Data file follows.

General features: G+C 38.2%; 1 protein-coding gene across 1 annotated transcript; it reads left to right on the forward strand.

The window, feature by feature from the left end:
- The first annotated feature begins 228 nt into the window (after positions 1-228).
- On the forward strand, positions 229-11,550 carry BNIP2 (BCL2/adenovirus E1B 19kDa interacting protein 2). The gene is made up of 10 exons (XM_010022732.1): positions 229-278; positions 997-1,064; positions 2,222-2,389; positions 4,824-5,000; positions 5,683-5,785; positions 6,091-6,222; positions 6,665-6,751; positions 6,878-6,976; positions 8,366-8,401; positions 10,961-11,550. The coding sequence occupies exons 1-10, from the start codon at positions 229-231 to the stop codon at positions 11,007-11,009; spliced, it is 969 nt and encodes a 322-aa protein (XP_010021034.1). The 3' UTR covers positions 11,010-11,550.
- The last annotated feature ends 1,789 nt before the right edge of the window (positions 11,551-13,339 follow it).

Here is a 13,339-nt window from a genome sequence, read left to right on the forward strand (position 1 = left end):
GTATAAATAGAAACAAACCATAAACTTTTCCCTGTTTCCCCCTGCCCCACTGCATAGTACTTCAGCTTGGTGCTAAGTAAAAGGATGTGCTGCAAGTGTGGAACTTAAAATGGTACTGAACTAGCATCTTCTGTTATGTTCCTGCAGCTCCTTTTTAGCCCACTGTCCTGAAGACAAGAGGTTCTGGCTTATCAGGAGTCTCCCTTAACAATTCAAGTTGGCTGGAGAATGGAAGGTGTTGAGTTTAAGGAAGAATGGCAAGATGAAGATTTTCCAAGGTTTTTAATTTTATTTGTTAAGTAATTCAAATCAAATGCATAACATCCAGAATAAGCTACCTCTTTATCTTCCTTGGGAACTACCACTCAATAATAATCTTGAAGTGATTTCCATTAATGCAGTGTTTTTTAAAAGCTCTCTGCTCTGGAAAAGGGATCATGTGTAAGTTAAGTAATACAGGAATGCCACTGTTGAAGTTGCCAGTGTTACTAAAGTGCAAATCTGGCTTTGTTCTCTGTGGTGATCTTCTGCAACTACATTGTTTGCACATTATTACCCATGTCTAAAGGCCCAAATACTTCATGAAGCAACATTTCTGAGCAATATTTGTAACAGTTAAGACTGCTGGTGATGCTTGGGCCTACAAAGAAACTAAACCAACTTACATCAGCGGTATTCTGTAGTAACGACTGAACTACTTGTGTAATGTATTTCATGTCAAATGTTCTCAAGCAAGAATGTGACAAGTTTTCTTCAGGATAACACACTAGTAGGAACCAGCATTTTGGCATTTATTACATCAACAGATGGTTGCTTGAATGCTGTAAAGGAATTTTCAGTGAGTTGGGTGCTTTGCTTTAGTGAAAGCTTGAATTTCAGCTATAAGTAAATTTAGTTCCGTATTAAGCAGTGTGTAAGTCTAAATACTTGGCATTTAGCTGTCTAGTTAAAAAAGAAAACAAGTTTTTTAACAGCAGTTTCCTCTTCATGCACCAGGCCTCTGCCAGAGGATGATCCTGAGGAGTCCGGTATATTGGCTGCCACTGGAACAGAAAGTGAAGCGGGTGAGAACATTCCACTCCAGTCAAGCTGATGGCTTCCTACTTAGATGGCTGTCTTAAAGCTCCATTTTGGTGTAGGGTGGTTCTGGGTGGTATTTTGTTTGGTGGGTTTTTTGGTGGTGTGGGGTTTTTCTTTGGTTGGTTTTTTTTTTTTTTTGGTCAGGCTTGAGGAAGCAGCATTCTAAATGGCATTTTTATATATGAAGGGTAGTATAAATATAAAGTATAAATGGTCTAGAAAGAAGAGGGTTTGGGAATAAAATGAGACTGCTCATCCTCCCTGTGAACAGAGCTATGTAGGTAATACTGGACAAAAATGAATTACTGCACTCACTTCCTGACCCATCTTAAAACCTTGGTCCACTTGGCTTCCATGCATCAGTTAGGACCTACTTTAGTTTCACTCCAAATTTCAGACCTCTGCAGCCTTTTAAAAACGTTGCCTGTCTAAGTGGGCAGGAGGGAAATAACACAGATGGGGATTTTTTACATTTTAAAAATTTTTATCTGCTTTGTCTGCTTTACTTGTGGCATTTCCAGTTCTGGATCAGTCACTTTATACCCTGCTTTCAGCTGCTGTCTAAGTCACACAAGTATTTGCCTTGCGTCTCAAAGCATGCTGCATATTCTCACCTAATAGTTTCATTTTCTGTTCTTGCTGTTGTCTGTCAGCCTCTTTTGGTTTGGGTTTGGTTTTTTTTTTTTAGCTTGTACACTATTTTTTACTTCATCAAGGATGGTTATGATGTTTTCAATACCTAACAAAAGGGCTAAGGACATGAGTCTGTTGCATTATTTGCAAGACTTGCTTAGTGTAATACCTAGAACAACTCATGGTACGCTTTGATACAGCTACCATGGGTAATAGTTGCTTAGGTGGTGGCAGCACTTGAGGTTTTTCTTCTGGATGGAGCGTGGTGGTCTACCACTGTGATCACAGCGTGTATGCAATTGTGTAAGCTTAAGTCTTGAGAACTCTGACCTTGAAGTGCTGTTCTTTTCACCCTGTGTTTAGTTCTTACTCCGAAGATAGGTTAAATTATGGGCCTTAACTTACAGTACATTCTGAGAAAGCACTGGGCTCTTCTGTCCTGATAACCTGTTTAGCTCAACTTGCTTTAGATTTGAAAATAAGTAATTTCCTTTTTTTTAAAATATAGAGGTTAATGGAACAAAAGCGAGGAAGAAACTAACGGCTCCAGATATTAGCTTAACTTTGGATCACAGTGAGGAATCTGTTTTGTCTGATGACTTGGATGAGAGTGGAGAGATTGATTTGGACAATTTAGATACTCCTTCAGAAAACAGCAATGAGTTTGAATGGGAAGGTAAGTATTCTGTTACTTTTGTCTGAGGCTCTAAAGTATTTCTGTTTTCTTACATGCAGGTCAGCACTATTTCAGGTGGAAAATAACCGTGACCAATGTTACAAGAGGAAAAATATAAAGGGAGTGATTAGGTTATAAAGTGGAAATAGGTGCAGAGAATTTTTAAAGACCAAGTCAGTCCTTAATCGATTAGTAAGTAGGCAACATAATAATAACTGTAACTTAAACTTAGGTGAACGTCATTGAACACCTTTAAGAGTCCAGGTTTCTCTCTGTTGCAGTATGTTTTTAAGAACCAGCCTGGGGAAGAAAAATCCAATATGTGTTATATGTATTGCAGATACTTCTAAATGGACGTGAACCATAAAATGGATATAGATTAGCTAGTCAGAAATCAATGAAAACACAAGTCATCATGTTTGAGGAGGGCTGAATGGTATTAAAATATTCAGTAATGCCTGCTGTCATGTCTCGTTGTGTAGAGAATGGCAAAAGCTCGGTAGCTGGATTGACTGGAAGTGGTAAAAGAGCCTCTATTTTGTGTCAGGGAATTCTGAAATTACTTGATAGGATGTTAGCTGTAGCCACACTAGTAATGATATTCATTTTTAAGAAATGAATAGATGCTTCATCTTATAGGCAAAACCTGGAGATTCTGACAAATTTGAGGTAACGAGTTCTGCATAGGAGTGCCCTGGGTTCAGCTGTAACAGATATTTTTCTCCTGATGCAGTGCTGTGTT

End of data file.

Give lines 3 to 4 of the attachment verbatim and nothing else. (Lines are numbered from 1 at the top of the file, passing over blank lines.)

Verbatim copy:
- The first annotated feature begins 228 nt into the window (after positions 1-228).
- On the forward strand, positions 229-11,550 carry BNIP2 (BCL2/adenovirus E1B 19kDa interacting protein 2). The gene is made up of 10 exons (XM_010022732.1): positions 229-278; positions 997-1,064; positions 2,222-2,389; positions 4,824-5,000; positions 5,683-5,785; positions 6,091-6,222; positions 6,665-6,751; positions 6,878-6,976; positions 8,366-8,401; positions 10,961-11,550. The coding sequence occupies exons 1-10, from the start codon at positions 229-231 to the stop codon at positions 11,007-11,009; spliced, it is 969 nt and encodes a 322-aa protein (XP_010021034.1). The 3' UTR covers positions 11,010-11,550.